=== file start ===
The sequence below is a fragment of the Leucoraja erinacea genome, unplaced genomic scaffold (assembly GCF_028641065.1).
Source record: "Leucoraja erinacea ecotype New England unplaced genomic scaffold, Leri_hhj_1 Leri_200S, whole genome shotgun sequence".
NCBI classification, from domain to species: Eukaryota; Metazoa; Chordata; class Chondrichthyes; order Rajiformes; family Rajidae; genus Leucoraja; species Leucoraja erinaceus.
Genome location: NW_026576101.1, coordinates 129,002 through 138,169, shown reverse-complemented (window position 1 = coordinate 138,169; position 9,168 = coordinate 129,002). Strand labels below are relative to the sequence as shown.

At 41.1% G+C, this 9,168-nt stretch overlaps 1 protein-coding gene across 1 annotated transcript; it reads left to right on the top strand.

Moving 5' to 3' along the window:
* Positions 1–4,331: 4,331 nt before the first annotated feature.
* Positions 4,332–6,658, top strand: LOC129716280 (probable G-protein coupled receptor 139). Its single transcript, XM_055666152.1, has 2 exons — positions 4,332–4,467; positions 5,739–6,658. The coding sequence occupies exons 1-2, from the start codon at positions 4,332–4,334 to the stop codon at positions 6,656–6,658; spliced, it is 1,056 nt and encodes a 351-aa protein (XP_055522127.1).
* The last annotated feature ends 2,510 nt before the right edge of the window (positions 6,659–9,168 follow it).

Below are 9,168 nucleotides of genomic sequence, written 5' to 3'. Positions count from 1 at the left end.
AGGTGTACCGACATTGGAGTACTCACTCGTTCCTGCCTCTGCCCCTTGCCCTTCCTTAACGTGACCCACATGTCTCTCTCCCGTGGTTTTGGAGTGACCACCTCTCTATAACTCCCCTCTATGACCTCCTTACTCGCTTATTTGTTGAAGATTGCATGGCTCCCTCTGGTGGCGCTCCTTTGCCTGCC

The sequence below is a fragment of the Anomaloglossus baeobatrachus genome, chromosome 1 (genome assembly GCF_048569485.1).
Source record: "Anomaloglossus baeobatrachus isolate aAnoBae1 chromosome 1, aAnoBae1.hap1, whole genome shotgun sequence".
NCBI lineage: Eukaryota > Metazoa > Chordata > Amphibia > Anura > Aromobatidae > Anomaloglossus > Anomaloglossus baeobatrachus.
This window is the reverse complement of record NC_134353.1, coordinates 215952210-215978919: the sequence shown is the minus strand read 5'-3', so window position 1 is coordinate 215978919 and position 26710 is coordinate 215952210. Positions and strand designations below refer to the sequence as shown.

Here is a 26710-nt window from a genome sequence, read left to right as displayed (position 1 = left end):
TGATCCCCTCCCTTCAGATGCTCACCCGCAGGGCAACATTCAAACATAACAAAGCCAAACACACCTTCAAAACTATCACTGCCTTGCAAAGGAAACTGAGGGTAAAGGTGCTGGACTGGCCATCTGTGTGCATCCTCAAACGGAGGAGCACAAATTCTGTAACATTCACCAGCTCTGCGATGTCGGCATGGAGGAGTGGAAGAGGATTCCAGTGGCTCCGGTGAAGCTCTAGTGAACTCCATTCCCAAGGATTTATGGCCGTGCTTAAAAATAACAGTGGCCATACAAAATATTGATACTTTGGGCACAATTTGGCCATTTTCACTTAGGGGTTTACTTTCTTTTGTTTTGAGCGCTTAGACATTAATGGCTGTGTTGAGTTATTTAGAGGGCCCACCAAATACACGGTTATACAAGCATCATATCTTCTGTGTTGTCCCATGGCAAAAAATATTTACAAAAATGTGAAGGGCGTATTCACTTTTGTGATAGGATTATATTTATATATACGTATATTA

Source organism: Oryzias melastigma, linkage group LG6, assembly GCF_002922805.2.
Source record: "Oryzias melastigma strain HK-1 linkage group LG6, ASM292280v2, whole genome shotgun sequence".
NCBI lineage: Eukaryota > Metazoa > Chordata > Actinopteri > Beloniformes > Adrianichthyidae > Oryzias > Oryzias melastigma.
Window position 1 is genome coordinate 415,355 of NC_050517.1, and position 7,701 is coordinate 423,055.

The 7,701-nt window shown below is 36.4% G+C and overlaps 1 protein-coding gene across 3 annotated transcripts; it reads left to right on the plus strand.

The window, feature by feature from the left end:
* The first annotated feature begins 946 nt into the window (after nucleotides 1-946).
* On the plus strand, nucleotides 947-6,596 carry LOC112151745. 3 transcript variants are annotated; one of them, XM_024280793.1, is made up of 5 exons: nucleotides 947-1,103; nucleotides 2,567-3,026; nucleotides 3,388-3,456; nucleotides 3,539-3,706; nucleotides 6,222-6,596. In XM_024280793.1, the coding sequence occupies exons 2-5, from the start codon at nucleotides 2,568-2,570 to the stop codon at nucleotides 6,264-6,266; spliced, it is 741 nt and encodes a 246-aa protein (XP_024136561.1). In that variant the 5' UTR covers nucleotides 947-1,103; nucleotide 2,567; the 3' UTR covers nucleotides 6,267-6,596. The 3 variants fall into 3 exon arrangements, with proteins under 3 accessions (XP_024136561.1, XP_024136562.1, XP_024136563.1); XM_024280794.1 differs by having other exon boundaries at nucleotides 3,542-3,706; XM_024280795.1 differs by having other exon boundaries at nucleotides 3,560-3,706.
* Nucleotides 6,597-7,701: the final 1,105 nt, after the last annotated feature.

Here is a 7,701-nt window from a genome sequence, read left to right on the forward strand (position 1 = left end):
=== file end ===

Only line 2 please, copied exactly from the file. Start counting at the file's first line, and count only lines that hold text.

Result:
Source record: "Leucoraja erinacea ecotype New England unplaced genomic scaffold, Leri_hhj_1 Leri_200S, whole genome shotgun sequence".